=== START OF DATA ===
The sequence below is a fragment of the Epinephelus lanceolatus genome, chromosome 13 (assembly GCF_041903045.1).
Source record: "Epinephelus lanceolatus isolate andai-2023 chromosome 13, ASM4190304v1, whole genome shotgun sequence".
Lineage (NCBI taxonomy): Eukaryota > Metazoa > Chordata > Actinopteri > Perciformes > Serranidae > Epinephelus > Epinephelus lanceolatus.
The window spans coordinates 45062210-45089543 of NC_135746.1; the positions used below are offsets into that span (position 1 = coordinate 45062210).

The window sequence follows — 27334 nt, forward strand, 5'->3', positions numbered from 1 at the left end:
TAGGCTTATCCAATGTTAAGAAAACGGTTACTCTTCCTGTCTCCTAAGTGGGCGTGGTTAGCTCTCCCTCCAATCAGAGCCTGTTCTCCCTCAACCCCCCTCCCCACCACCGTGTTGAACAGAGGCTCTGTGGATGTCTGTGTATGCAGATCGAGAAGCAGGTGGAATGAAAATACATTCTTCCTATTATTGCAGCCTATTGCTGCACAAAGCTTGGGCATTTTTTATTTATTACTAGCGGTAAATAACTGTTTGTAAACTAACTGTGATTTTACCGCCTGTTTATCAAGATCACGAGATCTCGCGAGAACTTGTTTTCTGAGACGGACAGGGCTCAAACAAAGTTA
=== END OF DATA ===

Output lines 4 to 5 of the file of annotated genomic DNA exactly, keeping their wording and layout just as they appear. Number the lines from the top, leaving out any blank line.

The window spans coordinates 45062210-45089543 of NC_135746.1; the positions used below are offsets into that span (position 1 = coordinate 45062210).

The window sequence follows — 27334 nt, forward strand, 5'->3', positions numbered from 1 at the left end: